The social and the fundamental : groups, structure, and construction

Pagano, Emilie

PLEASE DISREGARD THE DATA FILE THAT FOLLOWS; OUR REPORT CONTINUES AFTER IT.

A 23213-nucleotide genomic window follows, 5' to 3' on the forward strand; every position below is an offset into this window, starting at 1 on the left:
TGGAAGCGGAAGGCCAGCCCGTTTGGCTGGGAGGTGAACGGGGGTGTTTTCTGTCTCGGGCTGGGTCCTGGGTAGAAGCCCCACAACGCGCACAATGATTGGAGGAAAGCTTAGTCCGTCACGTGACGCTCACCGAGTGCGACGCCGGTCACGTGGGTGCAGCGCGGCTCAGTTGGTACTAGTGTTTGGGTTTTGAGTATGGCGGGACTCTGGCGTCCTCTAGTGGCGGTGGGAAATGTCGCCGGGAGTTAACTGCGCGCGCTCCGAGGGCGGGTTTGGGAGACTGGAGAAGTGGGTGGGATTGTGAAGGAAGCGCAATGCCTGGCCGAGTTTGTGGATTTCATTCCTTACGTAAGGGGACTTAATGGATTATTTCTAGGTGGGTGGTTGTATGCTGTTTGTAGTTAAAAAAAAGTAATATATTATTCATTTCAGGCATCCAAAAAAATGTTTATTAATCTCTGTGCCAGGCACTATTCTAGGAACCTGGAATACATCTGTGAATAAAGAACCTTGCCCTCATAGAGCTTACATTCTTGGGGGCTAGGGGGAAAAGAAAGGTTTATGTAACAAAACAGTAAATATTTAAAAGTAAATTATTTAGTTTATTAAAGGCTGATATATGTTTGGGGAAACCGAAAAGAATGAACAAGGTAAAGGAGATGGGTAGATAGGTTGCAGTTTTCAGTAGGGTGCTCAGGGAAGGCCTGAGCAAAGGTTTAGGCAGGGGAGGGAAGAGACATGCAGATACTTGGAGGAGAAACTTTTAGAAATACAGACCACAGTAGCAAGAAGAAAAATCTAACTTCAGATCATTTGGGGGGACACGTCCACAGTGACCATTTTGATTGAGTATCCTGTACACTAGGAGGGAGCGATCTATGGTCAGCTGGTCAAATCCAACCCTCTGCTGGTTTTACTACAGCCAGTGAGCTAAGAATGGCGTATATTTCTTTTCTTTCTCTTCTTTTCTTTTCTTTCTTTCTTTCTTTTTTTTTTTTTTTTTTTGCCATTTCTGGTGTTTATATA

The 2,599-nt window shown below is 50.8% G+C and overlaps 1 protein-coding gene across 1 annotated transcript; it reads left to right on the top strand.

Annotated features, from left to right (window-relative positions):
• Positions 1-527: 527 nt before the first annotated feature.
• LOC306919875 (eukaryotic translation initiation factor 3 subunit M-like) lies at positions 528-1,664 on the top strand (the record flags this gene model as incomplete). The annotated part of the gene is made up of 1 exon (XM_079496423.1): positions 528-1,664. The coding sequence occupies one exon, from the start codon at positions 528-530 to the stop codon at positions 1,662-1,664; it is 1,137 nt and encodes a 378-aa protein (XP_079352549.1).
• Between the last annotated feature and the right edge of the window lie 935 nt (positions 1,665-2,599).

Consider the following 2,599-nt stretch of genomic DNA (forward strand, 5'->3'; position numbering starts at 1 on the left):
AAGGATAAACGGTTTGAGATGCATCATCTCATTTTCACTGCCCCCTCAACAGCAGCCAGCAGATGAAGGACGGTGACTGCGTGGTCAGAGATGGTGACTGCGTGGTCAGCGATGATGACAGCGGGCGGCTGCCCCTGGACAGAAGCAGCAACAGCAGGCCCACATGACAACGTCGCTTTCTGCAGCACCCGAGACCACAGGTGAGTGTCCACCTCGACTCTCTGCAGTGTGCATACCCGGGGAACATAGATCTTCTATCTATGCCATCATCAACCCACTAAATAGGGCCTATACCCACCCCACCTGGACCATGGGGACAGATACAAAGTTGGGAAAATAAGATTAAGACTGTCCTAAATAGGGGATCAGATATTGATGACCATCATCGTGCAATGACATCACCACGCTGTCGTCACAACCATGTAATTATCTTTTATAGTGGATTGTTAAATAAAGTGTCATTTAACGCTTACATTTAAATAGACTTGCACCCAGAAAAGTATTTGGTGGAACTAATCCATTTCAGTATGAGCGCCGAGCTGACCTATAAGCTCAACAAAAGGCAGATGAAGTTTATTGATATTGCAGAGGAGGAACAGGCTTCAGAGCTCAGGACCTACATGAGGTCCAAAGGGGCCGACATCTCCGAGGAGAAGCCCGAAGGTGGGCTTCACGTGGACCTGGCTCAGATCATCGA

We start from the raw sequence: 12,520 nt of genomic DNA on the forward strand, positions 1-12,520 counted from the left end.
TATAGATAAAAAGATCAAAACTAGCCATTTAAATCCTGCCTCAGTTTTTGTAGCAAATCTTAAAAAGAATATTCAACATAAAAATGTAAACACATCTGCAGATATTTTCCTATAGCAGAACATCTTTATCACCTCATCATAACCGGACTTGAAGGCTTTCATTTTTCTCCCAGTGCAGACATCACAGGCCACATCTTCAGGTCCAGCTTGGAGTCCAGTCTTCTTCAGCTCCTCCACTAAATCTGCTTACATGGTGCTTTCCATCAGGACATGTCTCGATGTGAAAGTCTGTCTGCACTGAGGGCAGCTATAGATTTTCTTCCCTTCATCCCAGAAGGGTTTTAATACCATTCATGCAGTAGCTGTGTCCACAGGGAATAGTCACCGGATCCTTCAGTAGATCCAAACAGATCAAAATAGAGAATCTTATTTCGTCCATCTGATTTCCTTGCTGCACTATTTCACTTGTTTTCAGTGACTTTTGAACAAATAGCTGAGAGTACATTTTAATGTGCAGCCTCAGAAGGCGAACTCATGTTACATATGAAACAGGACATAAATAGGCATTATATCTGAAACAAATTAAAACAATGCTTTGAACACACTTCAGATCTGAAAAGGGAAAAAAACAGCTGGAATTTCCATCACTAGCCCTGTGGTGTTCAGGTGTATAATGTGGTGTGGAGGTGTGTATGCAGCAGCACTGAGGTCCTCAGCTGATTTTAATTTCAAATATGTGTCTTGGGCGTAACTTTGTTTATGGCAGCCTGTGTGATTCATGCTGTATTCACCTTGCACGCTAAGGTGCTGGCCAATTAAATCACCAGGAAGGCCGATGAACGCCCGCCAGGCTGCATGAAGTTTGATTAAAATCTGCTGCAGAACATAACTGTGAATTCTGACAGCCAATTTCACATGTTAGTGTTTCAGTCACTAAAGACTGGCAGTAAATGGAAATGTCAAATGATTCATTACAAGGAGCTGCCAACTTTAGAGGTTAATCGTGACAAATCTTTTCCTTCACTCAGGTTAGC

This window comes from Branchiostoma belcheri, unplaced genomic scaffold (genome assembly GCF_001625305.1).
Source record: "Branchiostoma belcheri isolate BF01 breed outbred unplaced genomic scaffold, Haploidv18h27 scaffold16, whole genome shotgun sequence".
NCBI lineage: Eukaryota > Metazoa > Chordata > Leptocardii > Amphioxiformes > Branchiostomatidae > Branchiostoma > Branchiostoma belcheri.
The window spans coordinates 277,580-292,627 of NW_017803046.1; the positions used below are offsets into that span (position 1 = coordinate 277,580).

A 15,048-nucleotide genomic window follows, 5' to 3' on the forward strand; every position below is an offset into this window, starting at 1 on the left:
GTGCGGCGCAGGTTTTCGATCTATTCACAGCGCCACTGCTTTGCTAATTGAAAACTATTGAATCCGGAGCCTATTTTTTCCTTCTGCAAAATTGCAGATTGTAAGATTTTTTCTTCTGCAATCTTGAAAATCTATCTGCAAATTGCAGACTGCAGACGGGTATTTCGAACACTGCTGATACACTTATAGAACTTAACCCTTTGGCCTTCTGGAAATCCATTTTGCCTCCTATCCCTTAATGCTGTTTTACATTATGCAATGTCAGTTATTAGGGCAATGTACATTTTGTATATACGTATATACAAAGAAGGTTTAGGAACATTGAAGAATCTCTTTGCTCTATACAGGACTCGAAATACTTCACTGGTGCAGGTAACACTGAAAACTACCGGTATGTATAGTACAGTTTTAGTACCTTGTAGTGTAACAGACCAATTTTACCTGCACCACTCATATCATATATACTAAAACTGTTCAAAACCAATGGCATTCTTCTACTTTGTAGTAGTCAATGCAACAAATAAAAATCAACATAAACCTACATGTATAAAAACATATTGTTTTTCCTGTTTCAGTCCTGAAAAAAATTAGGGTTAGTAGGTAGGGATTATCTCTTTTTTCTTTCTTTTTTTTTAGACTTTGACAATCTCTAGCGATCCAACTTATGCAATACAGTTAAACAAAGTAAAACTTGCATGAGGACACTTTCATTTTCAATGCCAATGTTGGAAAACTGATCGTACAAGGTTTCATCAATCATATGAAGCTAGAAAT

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Jon walks into a bar and orders a Manhattan. The bartender asks him for twenty USD’s, he coughs them up, and sulks off with his cocktail. Clearly, this everyday interaction both is and involves social phenomena. Although there are many kinds of social phenomena, it’s quite plausible that one kind is fundamental relative to the rest: social groups. Jon is a patron and, so, an ‘element’ of a particular group – a business – of which his cocktail is a product. Moreover, the twenty USD’s he coughs up are printed by one group, the Bureau of Printing and Engraving, and its value is underwritten by another group, the United States Treasury. Even the advertisements, the swank, and the wealth inequality that partly account for Jon’s decision to pay twenty USD’s for a cocktail are deeply related to groups. Advertisements come from agencies, swank from social practices that we practice, and wealth inequality from institutions that systematically disadvantage by groups of folks. Social reality is remarkably complex, but what we do as patrons, producers, and practitioners – how we function as denizens – are at the heart of it. As a result, the question arises: what are groups? In this dissertation, I try to answer this question.